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What would you do?

Francois realized months ago that his company, ACME Hat Rack (ACME), needed to make significant changes to stay in business. Sales of hat racks from imitation deer antlers appeared solid on paper. But Francois could hear a demographic time-bomb ticking.  The young adult market had left hats behind, and with them, hat racks.

Francois made numerous presentations to senior management on new product concepts, market studies, and extensive competitive analysis. At the end of each presentation, he cautioned that if the company didn't move soon, their competitors would beat them to it. Finally, senior management said: "We need to understand the bottom line. Give us some projections." Projections? He wasn't a fortuneteller; how could he confidently predict how much money they would make at some future date? What would you do?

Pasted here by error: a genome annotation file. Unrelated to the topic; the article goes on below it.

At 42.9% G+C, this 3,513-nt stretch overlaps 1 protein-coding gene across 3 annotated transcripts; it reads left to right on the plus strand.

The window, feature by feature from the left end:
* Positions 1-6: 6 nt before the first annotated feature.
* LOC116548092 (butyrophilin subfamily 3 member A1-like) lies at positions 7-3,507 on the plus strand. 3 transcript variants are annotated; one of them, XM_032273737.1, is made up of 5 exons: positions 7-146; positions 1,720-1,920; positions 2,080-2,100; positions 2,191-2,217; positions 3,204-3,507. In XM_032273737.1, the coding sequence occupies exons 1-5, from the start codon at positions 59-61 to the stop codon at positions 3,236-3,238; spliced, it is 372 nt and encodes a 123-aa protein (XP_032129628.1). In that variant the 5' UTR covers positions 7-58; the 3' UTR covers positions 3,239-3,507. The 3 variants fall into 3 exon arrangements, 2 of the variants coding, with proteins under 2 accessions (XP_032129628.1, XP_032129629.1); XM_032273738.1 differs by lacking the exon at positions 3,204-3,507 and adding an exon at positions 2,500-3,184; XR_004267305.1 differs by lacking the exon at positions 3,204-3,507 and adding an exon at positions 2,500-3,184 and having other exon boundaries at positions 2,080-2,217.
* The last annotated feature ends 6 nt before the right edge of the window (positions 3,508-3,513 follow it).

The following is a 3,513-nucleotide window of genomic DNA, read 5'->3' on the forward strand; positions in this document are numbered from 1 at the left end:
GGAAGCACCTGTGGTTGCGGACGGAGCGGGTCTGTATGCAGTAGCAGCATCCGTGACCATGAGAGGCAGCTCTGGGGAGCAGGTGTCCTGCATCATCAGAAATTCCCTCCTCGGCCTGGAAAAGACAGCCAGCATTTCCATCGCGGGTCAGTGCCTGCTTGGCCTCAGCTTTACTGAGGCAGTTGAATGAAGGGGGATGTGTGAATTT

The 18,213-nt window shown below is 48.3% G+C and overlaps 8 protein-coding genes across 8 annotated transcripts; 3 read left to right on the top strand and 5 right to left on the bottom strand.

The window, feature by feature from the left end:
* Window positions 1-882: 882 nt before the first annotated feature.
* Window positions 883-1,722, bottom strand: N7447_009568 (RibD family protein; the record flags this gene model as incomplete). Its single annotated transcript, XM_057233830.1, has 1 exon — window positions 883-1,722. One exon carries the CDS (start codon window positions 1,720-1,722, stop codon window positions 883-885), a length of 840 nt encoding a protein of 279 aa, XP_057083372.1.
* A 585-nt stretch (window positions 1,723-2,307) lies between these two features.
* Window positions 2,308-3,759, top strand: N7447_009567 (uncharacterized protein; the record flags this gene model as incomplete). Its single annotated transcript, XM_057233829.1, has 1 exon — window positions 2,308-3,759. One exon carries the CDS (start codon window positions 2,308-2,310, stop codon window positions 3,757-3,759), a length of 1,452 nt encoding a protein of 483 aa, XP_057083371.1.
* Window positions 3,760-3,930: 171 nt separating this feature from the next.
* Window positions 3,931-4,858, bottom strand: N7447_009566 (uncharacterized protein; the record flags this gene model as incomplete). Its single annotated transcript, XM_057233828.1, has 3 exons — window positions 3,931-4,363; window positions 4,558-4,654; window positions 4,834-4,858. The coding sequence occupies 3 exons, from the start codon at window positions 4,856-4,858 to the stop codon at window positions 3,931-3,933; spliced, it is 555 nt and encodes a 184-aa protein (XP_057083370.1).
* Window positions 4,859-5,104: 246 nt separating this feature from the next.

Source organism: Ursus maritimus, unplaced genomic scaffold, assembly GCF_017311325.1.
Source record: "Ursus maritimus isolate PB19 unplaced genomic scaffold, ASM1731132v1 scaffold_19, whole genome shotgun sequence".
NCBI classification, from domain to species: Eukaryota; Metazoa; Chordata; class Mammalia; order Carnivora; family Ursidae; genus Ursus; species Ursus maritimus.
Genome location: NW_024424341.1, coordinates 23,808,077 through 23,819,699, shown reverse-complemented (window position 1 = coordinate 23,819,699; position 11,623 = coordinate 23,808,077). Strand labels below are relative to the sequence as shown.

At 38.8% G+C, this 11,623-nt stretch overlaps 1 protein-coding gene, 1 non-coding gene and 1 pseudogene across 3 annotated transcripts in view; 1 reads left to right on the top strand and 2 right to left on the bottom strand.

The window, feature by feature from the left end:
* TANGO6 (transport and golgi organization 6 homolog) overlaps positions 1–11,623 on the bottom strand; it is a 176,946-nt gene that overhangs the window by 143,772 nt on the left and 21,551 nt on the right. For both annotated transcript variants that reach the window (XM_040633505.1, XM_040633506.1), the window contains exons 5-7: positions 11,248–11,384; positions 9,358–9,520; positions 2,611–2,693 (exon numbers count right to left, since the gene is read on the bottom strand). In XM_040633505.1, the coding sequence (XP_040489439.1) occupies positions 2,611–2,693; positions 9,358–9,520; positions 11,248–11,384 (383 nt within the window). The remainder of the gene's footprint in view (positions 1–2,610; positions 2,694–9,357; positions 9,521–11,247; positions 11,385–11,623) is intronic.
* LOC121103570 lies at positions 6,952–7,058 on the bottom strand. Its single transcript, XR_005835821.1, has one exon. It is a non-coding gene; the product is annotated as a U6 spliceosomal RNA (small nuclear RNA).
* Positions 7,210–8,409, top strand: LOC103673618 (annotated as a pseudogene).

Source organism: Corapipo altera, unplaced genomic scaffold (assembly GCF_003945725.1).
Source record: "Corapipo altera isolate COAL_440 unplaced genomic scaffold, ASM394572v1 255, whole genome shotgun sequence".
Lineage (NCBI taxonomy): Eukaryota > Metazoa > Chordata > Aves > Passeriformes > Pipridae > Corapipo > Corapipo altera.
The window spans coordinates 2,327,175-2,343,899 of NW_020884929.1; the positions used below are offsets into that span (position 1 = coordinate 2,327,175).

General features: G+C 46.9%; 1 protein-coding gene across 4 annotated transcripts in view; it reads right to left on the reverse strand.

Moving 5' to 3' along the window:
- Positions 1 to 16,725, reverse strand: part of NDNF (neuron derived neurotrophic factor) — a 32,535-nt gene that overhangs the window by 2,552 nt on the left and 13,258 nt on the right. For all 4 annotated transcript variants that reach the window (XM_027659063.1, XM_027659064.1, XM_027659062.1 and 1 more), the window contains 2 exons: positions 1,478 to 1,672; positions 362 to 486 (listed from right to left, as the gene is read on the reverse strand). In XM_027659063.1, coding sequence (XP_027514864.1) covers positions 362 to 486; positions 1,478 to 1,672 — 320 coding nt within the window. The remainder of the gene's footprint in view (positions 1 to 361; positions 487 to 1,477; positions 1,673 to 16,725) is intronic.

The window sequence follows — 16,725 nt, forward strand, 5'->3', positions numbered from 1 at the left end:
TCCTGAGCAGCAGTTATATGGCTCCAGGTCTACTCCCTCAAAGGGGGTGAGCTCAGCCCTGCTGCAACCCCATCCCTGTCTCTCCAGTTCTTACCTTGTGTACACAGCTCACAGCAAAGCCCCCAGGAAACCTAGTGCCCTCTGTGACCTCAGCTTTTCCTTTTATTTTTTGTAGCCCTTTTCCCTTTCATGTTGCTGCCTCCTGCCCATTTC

Francois might begin by performing a cost/benefit analysis. A cost/benefit analysis identifies, over a given time frame, the costs and benefits of a new business opportunity and then compares those figures to see if the opportunity makes economic sense. Once Francois has performed the cost/benefit analysis, he can further evaluate the situation by using one or more of the following analytical tools: return on investment (ROI), payback period, breakeven analysis, net present value (NPV), and sensitivity analysis. The information, or projections, that Francois gathers will help senior management understand the bottom line and determine whether the company should target the young adult market with new products.

In this topic, you will gain a basic understanding of key financial concepts and learn to perform financial analysis tasks such as budgeting, justifying investments, and monitoring financial performance over time.

How can managers determine which projects to invest in, and which to avoid? How can they monitor the financial health of the company?

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